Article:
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Is Beef Jerky Healthy, Actually? What Science Says

Plate with spicy beef jerky on white background

Is Beef Jerky Healthy, Actually? What Science Says

When traveling, having portable, easy-to-access, and on-the-go snacks is important. Yet, consuming healthy foods is still at the forefront of many minds, especially parents! While there is no denying that beef jerky meets all the above criteria, the question remains: is beef jerky healthy? 

With the rise of low carbohydrate diets like keto, beef jerky can be a convenient way to consume plenty of nutrients, and it's easy! Just grab and go. This article is going to take a look at the science of beef jerky and the effect it may have on your health, good or bad. Let's take a look below. 

What is Beef Jerky? 

In a nutshell, beef jerky is a processed red lean meat that undergoes plenty of processing methods. It is conveniently sold as a snack food that is easy to grab and go, which is excellent when traveling! There are several flavors of beef jerky because the seasoning can be many types of sauces and spices. 

The word jerky comes from a Quechua word, Ch'arki, which means dried salted meat, which is precisely what beef jerky is. 

While beef jerky contains plenty of nutrients that benefit our bodies, it is a highly processed food that undergoes curing, smoking, and drying. With this information in mind, we will get into the question at hand: is beef jerky healthy? 

Beef jerky
Beef jerky is a quick and convenient snack to take on a road trip with you or keep in your pantry for the family.

©successo images/Shutterstock.com

Health Benefits of Beef Jerky

Beef jerky does contain valuable nutrients that benefit our health. These nutrients include iron, zinc, and protein. Let's take a look below at the health profile of beef jerky to gain a deeper understanding of the nutrients that it offers.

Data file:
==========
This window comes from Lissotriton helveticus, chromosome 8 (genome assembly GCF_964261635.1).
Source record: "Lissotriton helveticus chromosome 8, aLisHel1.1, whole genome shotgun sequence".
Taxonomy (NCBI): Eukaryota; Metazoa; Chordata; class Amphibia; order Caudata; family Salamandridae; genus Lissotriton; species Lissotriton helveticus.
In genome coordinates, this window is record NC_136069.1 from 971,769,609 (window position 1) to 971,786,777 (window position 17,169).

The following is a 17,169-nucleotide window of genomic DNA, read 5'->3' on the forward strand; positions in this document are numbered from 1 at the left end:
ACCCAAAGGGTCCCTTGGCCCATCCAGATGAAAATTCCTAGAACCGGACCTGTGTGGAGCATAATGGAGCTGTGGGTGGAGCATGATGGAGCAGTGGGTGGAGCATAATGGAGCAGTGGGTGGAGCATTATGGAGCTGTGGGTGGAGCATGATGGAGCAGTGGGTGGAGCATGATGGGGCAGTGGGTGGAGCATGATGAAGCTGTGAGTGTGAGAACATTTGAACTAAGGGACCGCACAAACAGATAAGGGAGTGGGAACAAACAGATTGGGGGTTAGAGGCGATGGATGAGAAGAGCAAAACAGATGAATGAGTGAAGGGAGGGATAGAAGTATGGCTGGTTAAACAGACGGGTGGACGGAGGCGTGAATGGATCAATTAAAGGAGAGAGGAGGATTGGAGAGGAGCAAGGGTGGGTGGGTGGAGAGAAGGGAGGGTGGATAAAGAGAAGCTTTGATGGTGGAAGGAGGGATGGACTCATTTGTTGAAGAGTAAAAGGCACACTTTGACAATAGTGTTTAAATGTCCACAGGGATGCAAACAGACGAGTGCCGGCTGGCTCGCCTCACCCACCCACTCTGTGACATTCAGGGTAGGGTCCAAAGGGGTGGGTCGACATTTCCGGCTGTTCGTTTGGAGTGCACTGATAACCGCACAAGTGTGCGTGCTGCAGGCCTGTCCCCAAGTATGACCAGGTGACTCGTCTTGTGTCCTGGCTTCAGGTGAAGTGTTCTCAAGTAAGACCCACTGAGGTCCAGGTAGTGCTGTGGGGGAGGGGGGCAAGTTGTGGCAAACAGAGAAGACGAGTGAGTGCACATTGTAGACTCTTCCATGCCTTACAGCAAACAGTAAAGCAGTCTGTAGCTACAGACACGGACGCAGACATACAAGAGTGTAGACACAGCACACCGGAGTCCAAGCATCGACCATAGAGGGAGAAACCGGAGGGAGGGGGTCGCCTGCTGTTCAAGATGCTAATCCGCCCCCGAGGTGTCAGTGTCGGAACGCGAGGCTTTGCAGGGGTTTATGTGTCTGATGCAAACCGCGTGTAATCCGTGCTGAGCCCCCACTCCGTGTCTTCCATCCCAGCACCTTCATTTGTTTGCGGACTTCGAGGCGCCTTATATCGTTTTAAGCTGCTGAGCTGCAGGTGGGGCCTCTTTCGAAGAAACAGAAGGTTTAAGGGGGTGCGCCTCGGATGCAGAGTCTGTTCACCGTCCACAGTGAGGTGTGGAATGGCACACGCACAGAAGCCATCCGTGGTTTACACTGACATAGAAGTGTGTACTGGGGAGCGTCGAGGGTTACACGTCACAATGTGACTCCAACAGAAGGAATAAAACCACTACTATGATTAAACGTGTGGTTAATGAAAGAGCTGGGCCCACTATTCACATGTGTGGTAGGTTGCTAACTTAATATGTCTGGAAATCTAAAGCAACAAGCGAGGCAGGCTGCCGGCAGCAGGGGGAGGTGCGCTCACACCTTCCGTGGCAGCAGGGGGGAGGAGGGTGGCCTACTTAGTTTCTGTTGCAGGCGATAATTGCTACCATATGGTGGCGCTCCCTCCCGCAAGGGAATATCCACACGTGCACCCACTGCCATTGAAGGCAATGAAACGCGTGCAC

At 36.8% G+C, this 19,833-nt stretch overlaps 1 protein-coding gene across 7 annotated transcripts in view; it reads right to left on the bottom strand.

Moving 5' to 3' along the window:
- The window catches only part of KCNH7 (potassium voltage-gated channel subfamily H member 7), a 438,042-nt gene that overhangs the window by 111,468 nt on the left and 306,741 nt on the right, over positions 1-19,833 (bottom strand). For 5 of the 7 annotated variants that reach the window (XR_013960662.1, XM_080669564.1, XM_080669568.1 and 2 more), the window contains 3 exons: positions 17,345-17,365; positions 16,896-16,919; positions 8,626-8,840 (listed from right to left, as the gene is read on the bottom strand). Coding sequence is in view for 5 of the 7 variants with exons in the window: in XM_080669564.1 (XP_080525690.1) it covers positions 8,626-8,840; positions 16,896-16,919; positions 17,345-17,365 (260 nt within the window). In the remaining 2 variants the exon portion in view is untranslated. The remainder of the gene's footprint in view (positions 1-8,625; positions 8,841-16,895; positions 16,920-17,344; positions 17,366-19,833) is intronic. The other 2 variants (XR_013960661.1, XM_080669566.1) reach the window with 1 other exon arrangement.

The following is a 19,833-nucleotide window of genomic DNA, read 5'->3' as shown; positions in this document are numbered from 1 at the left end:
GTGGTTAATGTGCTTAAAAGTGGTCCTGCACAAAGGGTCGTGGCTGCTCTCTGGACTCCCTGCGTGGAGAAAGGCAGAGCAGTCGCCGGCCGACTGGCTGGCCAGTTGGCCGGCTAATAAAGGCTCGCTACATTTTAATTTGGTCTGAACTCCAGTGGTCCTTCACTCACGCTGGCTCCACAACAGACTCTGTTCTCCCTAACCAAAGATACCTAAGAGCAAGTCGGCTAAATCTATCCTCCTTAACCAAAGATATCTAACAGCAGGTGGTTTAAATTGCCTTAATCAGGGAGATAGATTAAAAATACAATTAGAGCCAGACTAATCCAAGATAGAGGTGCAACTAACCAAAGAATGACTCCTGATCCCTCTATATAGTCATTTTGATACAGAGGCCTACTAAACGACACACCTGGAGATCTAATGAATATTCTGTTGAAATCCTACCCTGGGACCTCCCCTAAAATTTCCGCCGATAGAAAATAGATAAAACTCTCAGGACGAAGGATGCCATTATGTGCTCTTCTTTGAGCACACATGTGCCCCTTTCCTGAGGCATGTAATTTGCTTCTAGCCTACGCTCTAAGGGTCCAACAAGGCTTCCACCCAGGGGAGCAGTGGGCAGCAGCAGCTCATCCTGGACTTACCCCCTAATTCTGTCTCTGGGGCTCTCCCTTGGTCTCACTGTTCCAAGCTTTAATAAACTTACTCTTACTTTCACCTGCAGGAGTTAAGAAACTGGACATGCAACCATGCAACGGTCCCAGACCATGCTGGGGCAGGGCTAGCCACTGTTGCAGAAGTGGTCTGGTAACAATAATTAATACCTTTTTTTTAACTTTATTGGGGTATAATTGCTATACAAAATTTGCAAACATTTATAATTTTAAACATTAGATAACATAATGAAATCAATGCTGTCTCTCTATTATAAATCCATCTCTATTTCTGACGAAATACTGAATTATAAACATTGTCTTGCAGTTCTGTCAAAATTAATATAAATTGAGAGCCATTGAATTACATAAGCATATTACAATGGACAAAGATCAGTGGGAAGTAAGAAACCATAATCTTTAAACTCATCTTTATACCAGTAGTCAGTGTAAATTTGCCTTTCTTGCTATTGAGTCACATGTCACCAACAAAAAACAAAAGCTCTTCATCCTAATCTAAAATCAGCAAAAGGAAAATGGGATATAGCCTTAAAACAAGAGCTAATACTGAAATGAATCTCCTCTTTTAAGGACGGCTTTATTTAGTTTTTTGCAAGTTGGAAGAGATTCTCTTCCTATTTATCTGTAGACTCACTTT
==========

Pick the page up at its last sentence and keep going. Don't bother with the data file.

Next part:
• Calories: Beef jerky has around 116 calories in one ounce. However, this will vary depending on the size. The calorie content is appealing as a snack that is easy to grab and eat. 
  • Protein: There are around 9.4 grams of protein in one ounce of beef jerky. Protein helps repair muscle and is vital to overall health. 
  • Fat: Healthy fats are great for aiding in lowering the chance of heart disease and controlling blood sugar. Beef jerky contains around 7.3 grams of fat. 
  • Carbohydrates: This nutrient is important because it gives our bodies energy. However, too much is not always a good thing. Beef jerky is low in carbohydrates, coming in around 3.1 grams in one ounce. 
  • Zinc: Beef jerky may also aid in supporting immune health. It contains 21% of the daily value of zinc, which helps our bodies fight viruses. 
  • Potassium: Our cells need fluid to function efficiently. Potassium aids our health by keeping fluid levels in our cells regular, reducing sodium effects, and helping maintain muscle contractions. 
  • Iron: This nutrient is vital because it helps produce hemoglobin. Our bodies need hemoglobin protein to carry oxygen from the lungs to the rest of our bodies. 

Low Carbohydrates and High Protein

Beef jerky is low in carbohydrates and high in protein, making it a good snack option for those who are on a low-carbohydrate diet or restriction. There are also the following nutrients and minerals in beef jerky that can benefit our overall health: 

  • Vitamin B12
  • Phosphorus
  • Folate
  • Copper
  • Choline
  • Selenium
  • Thiamine 
  • Magnesium
  • Riboflavin
  • Niacin
  • Manganese
  • Molybdenum
  • Pantothenic acid 

Additionally, beef jerky has a long shelf life and is very portable. However, like most things, there are some downfalls to consuming beef jerky. 

Downfalls of Beef Jerky

Beef jerky may be high in nutrients that are beneficial to us, but there are a few downfalls that mean it is best eaten in moderation. 

  • For starters, beef jerky is high in sodium. A diet high in sodium can have adverse effects on our overall health, like increasing blood pressure as well as risks of heart issues and stroke. The amount of sodium in beef jerky is 22% of the daily value.